Building a Sustainable Future

Examining smart and environmentally friendly technologies and methods, such as biodiesel, green buildings, natural power, energy efficient appliances and many others that take a minimal toll on the environment, in order to inform and help make our future a sustainable one.

Tuesday, September 12, 2006

LEED Building Olympics: Platinum, Gold, Silver: Part 2.

Last time, I took some time to take a basic look at an overview of LEED certifications and the general method by which a builder or building can attain one. Today, I'd like to take a look at some of the different categories where builders can attain points towards LEED certifications to help everyone get a better idea of how easy it is to make a building more environmentally-friendly, and ultimately, sustainable. Note: The examples below for each category are certainly not exhaustive; for a complete list, head over here.

1. Sustainable Sites (14 points).
From the LEED perspective, this category refers to the basic sustainability of a site, such as how well erosion and runoff are controlled, the overall selection of the building site for the particular type of building that will be built, and so forth. Some of these principles would be very easy to follow for builders who wanted to do so.

2. Water Efficiency (5 points).
Points toward a LEED certificate can be gained here by using water efficiently to maintain the landscape and reducing its overall water usage by 50%, using new/innovative wastewater technologies to handle wastewater, reducing overall water usage, and others.

3. Energy & Atmosphere (17 points)
Some of the LEED certification points here are required, such as the basic building system's commission, minimum energy performance, and overall CFC reduction in the HVAC systems. Others, such as renewable energy and other energy/pollutant conservation measures can award extra points.

4. Materials & Resources (13 points)
Like the Energy & Atmosphere category, some of the LEED certification points in this category are required, such as recyclable management (storage/collection). Others, such as Building Reuse by maintaining 75% of existing structure shell(such as the Mattress Factory at the University of Washington) and construction waste management can help builders retain extra points toward the LEED Platinum certification.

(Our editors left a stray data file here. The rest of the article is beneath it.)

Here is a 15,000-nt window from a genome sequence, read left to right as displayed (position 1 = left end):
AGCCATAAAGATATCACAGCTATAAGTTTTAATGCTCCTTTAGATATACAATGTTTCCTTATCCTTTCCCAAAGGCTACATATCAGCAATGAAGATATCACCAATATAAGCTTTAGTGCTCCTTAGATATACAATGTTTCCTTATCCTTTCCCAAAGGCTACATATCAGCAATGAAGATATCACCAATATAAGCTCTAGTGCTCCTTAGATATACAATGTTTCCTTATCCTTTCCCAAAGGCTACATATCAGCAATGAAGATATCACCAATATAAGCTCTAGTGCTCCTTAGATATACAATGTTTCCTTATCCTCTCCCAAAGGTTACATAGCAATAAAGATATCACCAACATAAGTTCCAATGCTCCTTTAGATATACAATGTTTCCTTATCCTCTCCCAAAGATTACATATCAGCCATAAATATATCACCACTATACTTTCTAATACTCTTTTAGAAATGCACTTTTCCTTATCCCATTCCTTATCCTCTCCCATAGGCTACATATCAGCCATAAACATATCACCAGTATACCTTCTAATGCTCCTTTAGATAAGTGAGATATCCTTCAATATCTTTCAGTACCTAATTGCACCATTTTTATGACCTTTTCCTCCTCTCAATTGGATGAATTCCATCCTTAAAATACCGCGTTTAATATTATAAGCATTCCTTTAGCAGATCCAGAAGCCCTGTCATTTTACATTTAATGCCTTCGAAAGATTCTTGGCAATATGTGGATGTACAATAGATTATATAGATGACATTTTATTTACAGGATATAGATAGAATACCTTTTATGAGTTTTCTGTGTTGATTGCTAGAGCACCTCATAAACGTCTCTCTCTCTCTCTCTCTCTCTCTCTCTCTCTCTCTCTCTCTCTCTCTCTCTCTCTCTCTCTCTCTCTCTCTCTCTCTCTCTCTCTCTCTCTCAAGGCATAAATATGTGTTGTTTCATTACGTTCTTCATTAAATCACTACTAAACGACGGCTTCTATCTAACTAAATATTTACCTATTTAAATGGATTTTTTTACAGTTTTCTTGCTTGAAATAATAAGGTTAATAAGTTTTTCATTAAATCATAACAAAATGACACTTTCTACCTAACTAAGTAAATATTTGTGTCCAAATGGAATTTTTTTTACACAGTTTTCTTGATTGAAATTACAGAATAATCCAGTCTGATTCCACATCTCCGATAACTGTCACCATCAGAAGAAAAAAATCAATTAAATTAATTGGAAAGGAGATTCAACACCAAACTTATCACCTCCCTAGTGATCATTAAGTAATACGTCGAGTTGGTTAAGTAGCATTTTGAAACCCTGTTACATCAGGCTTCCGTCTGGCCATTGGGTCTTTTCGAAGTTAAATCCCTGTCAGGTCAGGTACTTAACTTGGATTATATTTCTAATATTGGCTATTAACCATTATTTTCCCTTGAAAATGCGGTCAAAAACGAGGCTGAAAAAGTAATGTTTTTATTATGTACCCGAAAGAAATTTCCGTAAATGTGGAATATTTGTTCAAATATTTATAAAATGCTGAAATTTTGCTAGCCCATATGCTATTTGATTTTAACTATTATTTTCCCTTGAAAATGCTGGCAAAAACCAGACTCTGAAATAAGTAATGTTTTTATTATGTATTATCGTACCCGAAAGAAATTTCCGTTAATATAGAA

5. Indoor Environmental Quality (15 points)
LEED Certification required points here include minimum Indoor Air Quality (IAQ) performance and Environmental Tobacco Smoke (ETS) control/management. Extra points to help achieve certification: Ventilation effectiveness, low-emission construction materials, and others.

6. Innovation & Design process (5 points)
This final LEED Certification category is a place where builders and architects can realize and implement new and creative ways to make their buildings more sustainable and less environmentally impacting. This is good news for those who have a penchant for design and creativity, and should help spur such people on to more cost-effective, energy-efficient creative building practices. For those on the edge of a certification point boundary, these extra points could mean the difference between silver and gold, gold and platinum certifications.

As more and more builders realize and recognize the benefits, both financially and environmentally of building to the LEED standards, we will likely notice an improvement over time of overall environmental quality, both inside and outside. Here, we've had a chance to look at a few examples of the basic standards for LEED builders, and what things new builders and architects can aim for. Next time, we'll take a look at some specific LEED-certified buildings to find out how the LEED principles can be implemented in the real world.

Categories: LEED,architecture


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